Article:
When I first heard the title Papo & Yo, I was actually a bit hesitant to try it out. I almost never judge a game by its name, but this was the one exception. Don’t make the same mistake as I did, though, because it was a wonderful (albeit rather short) experience.
You control a boy named Quico, who has an enormous, pink creature aptly named Monster for a friend. The vast majority of the game requires Quico to lead Monster to various areas. Now, compared to Monster, Quico is about the size of an ant. So how can he and Monster work together? You’ll have to drop coconuts in certain spots (coconuts are one of Monster’s favorite snacks), so that Monster will activate a gadget or open up a previously blocked area.
If you purchase Papo & Yo expecting a platformer, then you’ll be somewhat disappointed. While there is a lot of jumping going on during the game, you’ll be focusing more on completing puzzles. Speaking of puzzles, they’re not that difficult. Papo & Yo is a game that’s truly accessible to any age group, although you may want to consider not showing it to toddlers (I’ll explain why later). There are multiple hint boxes that you can find and wear (no need to hide in them though), for clues on how to complete the many puzzles that the game has. It’s not as though you even need these hints, because most of the time, the puzzles only require common sense.
It may sound as though the game sounds dull, and sadly, it sort of is. There’s little to no difficulty to be found, so you’ll find yourself blazing through the game at breakneck pace. Despite the game’s relative ease, however, it feels oh-so-satisfying to finally complete the puzzles. You see, many of the puzzles will feel like building a giant Lego project. There’s many mechanisms to be found in the game, such as tubes, spinning gears and keys, scissors, panels, and levers. Activating one of these gizmos will often cause an object to move itself into a certain spot. As you activate more and more mechanisms, you’ll begin to notice a bridge of sorts to form. Walking across these walkways is always a great feeling, because you know you’ve just defeated a puzzle.
Traversing through the world of Papo & Yo is extremely simple. There are no jumps in the game that are even remotely difficult to make, and you’ll receive the ability to hover for a few seconds soon after starting your surreal journey. Lula is Quico’s strange talking robot companion (sort of like Clank, but more obnoxious and less helpful). She only serves two purposes, however: activating mechanisms that Quico can’t and being a hover device. Even if you mess up, and fall to your demise, Papo & Yo will be gracious enough to not laugh in your face with a game over screen. Instead, the game will place Quico back in an advantageous position, and leave you be. One detail that I find to be absolutely hilarious is how Quico can fall from heights equaling the World Trade Center, and be perfectly fine as long as he lands on the ground.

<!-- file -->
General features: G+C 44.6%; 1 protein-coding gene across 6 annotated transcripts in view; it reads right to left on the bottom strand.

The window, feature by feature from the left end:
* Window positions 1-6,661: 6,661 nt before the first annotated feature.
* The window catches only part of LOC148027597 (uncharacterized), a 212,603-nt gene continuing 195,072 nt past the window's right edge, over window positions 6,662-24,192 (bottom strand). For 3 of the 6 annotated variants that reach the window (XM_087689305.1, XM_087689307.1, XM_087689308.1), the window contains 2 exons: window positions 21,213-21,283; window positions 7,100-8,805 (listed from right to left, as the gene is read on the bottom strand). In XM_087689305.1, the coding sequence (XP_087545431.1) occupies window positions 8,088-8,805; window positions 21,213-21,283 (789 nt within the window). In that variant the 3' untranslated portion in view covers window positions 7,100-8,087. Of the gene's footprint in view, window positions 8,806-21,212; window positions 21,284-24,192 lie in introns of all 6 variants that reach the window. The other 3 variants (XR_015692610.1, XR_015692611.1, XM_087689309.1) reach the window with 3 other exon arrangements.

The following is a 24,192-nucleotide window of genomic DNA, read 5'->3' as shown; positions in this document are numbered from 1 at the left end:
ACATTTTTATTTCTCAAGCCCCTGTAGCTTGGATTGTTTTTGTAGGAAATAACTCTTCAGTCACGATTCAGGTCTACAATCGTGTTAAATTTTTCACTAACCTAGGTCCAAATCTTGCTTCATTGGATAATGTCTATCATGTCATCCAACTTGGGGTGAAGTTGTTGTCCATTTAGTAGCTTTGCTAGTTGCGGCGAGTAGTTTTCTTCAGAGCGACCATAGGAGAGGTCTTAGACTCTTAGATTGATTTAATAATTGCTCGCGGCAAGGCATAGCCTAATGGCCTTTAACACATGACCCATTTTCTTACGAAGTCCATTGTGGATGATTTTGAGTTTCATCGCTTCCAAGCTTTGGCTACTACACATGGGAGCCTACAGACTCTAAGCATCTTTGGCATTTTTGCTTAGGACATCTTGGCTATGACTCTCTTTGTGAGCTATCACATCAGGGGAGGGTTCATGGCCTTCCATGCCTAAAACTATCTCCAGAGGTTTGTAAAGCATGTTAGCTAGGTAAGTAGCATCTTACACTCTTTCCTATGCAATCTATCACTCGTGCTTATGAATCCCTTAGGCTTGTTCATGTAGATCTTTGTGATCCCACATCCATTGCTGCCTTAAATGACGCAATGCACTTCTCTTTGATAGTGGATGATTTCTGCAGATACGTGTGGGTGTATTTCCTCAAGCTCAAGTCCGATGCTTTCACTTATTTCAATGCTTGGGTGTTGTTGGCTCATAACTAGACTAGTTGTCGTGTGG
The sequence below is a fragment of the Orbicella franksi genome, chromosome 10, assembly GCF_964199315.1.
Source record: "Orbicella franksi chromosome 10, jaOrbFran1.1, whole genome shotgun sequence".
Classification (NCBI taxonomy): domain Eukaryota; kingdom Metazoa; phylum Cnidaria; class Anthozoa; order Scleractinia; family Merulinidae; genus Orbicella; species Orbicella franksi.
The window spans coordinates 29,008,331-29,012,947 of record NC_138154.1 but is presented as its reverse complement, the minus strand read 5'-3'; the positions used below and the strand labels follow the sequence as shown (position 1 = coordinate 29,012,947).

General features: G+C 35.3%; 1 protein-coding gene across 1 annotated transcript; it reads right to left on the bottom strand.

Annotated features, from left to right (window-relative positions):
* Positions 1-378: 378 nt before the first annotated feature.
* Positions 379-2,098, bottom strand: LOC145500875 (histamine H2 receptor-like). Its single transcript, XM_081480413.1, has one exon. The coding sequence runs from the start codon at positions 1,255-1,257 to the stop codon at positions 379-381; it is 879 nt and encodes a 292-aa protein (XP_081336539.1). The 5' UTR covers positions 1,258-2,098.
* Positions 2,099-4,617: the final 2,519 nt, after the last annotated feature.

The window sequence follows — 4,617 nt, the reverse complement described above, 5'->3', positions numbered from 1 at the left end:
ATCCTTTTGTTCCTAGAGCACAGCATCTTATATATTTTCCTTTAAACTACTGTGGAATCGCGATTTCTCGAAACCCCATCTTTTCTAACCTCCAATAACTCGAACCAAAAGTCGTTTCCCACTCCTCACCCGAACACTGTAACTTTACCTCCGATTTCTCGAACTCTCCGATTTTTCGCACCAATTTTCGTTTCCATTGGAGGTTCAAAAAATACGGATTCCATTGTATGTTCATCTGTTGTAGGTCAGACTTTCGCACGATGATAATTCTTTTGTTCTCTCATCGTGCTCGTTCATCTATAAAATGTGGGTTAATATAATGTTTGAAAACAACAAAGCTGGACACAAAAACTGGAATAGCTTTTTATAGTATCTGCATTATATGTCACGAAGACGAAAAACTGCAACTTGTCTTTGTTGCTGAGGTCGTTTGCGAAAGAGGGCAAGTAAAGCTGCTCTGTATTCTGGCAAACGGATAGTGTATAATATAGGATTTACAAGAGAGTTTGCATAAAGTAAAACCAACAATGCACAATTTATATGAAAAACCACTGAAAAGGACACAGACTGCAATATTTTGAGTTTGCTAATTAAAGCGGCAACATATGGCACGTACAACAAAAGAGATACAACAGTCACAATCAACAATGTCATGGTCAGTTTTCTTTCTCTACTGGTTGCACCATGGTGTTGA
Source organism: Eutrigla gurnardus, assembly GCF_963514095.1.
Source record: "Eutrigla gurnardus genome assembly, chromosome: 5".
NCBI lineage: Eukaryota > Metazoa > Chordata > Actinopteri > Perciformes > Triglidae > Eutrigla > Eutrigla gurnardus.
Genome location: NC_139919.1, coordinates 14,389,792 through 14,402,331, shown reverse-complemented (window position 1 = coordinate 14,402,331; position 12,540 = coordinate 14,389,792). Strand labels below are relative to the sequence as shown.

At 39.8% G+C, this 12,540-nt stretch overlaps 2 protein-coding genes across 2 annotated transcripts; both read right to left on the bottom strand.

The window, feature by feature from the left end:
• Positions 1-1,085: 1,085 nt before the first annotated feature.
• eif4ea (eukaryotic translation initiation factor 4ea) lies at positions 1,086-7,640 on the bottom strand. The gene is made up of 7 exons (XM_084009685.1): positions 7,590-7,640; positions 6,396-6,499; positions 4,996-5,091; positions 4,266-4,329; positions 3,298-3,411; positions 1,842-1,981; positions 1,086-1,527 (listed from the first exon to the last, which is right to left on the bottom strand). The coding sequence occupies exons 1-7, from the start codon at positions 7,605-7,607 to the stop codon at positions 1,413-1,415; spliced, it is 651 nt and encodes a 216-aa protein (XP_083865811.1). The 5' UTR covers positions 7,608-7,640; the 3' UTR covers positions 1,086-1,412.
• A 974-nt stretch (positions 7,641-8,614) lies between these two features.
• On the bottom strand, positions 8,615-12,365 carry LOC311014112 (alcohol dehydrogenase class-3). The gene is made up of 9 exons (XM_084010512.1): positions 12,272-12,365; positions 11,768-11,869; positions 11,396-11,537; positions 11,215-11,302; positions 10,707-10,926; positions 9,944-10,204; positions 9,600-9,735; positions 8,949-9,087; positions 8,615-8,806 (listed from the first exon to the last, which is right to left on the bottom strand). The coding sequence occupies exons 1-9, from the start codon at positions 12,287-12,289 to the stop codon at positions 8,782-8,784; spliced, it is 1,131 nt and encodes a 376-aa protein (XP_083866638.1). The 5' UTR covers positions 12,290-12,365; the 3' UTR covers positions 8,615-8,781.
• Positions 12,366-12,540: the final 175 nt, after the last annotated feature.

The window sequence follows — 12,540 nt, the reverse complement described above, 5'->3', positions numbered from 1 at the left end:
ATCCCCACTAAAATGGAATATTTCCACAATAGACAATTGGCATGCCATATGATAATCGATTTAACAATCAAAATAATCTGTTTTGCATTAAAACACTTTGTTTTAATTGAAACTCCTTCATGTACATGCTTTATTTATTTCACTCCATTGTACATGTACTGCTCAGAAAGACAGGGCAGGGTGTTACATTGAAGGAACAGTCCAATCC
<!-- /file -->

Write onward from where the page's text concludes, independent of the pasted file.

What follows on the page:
For the most part, Papo & Yo will be a smooth experience. The game’s frame rate dropped a few times for me, and I could definitely feel it. Thankfully, the sudden slowdown didn’t cause any mistakes to be made, but the problem does exist. The controls are perfect, along with the camera. You’ll need to rotate your view around in order to find mechanisms and make accurate jumps, so rest assured that doing so is a cakewalk.
The graphics are beautiful, to say the least. You’ll be venturing through favelas that resemble the ones found in Brazil, along with vast underground sewers. There’s a lot of color diversity in the game, with mechanisms being drawn in white or black chalk, green grass, brown pine trees, yellow coconuts, and a burning red Monster (you’ll learn to absolutely despise Monster when he has flames covering his body). It’s near the end of the game when the graphics are truly at their finest, though. Sunsets in Papo & Yo are almost as beautiful as the ones in real life.
One minor complaint I have with the game is that none of the characters’ lips move when they speak. Maybe they’re telepathically communicating? Who knows? By the way, hearing Lula speak was grating to my ears. It reminded me of Banjo-Kazooie, and I couldn’t stand hearing the characters talk in that game either.
The rest of the audio is magnificent, and like the graphics, are especially noticeable near the end of the game. The South American wind instruments, chorus, and drums all fit the urban atmosphere that Papo & Yo provides. All of the important parts of the game are backed up by appropriate tracks to match the mood.
Papo & Yo manages to tell a gripping tale without the need for loads of dialogue. There’s an incredible amount of symbolism to be found in Monster, and the other objects in the game. Without spoiling too much of the game, Quico has an immense fear of his father. This fear manifests itself in the form of an ugly brute, and the main reason why Quico goes through his strange adventure is so that he can eventually accept Monster into his life.
If you have a spare $15 and a love for puzzles and platforming, then you should definitely check out Papo & Yo. It’s about four to five hours long (a bit longer if you decide to hunt for the collectible hats), but I never once felt bored or disappointed during the short time I spent with the game. It’s certainly been one of the most bizarre, but amazing experiences that I’ve gone through this year.
Papo & Yo is currently $14.99, but $11.99 for those with PlayStation Plus (only until August 21, however, so don’t wait too long). Check out the game’s official website here.